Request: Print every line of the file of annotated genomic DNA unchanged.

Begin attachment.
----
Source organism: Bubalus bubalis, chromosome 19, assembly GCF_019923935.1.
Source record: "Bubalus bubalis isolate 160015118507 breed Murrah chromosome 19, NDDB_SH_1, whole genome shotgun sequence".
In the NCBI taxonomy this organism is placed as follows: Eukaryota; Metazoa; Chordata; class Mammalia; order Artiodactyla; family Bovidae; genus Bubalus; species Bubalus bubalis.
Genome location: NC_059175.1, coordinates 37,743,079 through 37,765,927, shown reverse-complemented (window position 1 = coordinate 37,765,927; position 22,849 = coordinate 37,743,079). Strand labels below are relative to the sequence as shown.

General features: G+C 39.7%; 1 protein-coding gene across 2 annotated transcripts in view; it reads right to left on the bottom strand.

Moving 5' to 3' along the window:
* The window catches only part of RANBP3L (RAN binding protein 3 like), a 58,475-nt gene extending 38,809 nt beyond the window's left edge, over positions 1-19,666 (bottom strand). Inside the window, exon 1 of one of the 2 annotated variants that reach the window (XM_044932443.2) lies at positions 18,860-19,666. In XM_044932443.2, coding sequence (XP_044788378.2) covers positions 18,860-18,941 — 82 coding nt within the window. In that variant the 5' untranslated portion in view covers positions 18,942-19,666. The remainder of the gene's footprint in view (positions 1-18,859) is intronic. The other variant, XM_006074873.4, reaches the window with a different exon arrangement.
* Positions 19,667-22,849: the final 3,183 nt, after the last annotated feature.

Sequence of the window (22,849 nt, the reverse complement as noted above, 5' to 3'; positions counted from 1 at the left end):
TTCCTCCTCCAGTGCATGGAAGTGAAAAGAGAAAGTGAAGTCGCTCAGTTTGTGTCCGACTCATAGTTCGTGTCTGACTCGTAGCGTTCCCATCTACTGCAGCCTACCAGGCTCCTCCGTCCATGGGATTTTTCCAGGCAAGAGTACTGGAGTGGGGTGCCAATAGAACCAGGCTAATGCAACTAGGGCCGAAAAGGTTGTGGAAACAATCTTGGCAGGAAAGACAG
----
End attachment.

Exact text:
Source organism: Bubalus bubalis, chromosome 19, assembly GCF_019923935.1.
Source record: "Bubalus bubalis isolate 160015118507 breed Murrah chromosome 19, NDDB_SH_1, whole genome shotgun sequence".
In the NCBI taxonomy this organism is placed as follows: Eukaryota; Metazoa; Chordata; class Mammalia; order Artiodactyla; family Bovidae; genus Bubalus; species Bubalus bubalis.
Genome location: NC_059175.1, coordinates 37,743,079 through 37,765,927, shown reverse-complemented (window position 1 = coordinate 37,765,927; position 22,849 = coordinate 37,743,079). Strand labels below are relative to the sequence as shown.

General features: G+C 39.7%; 1 protein-coding gene across 2 annotated transcripts in view; it reads right to left on the bottom strand.

Moving 5' to 3' along the window:
* The window catches only part of RANBP3L (RAN binding protein 3 like), a 58,475-nt gene extending 38,809 nt beyond the window's left edge, over positions 1-19,666 (bottom strand). Inside the window, exon 1 of one of the 2 annotated variants that reach the window (XM_044932443.2) lies at positions 18,860-19,666. In XM_044932443.2, coding sequence (XP_044788378.2) covers positions 18,860-18,941 — 82 coding nt within the window. In that variant the 5' untranslated portion in view covers positions 18,942-19,666. The remainder of the gene's footprint in view (positions 1-18,859) is intronic. The other variant, XM_006074873.4, reaches the window with a different exon arrangement.
* Positions 19,667-22,849: the final 3,183 nt, after the last annotated feature.

Sequence of the window (22,849 nt, the reverse complement as noted above, 5' to 3'; positions counted from 1 at the left end):
TTCCTCCTCCAGTGCATGGAAGTGAAAAGAGAAAGTGAAGTCGCTCAGTTTGTGTCCGACTCATAGTTCGTGTCTGACTCGTAGCGTTCCCATCTACTGCAGCCTACCAGGCTCCTCCGTCCATGGGATTTTTCCAGGCAAGAGTACTGGAGTGGGGTGCCAATAGAACCAGGCTAATGCAACTAGGGCCGAAAAGGTTGTGGAAACAATCTTGGCAGGAAAGACAG